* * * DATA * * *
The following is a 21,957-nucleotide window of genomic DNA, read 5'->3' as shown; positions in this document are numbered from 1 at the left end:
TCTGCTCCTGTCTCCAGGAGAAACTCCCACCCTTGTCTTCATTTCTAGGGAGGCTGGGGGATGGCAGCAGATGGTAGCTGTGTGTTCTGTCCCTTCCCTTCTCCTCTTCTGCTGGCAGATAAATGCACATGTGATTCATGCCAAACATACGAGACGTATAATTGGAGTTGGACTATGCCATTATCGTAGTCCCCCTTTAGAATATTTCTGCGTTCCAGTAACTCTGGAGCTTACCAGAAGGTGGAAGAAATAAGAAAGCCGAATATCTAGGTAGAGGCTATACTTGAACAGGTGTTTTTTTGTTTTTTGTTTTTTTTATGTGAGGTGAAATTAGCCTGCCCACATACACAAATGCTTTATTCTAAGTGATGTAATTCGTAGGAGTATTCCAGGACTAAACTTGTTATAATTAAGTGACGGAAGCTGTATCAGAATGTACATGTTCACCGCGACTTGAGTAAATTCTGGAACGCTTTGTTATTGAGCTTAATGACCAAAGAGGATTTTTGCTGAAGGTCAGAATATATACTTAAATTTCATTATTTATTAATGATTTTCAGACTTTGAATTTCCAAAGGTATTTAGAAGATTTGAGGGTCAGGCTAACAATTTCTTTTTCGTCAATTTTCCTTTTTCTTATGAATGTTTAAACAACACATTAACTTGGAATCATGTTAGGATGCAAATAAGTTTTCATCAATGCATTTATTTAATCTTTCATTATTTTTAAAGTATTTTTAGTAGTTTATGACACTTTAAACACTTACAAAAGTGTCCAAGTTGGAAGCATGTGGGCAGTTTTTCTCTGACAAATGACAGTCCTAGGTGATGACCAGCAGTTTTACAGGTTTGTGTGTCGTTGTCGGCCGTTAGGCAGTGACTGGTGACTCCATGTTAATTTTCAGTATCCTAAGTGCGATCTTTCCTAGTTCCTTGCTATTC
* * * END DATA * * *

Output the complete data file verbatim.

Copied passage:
The following is a 21,957-nucleotide window of genomic DNA, read 5'->3' as shown; positions in this document are numbered from 1 at the left end:
TCTGCTCCTGTCTCCAGGAGAAACTCCCACCCTTGTCTTCATTTCTAGGGAGGCTGGGGGATGGCAGCAGATGGTAGCTGTGTGTTCTGTCCCTTCCCTTCTCCTCTTCTGCTGGCAGATAAATGCACATGTGATTCATGCCAAACATACGAGACGTATAATTGGAGTTGGACTATGCCATTATCGTAGTCCCCCTTTAGAATATTTCTGCGTTCCAGTAACTCTGGAGCTTACCAGAAGGTGGAAGAAATAAGAAAGCCGAATATCTAGGTAGAGGCTATACTTGAACAGGTGTTTTTTTGTTTTTTGTTTTTTTTATGTGAGGTGAAATTAGCCTGCCCACATACACAAATGCTTTATTCTAAGTGATGTAATTCGTAGGAGTATTCCAGGACTAAACTTGTTATAATTAAGTGACGGAAGCTGTATCAGAATGTACATGTTCACCGCGACTTGAGTAAATTCTGGAACGCTTTGTTATTGAGCTTAATGACCAAAGAGGATTTTTGCTGAAGGTCAGAATATATACTTAAATTTCATTATTTATTAATGATTTTCAGACTTTGAATTTCCAAAGGTATTTAGAAGATTTGAGGGTCAGGCTAACAATTTCTTTTTCGTCAATTTTCCTTTTTCTTATGAATGTTTAAACAACACATTAACTTGGAATCATGTTAGGATGCAAATAAGTTTTCATCAATGCATTTATTTAATCTTTCATTATTTTTAAAGTATTTTTAGTAGTTTATGACACTTTAAACACTTACAAAAGTGTCCAAGTTGGAAGCATGTGGGCAGTTTTTCTCTGACAAATGACAGTCCTAGGTGATGACCAGCAGTTTTACAGGTTTGTGTGTCGTTGTCGGCCGTTAGGCAGTGACTGGTGACTCCATGTTAATTTTCAGTATCCTAAGTGCGATCTTTCCTAGTTCCTTGCTATTC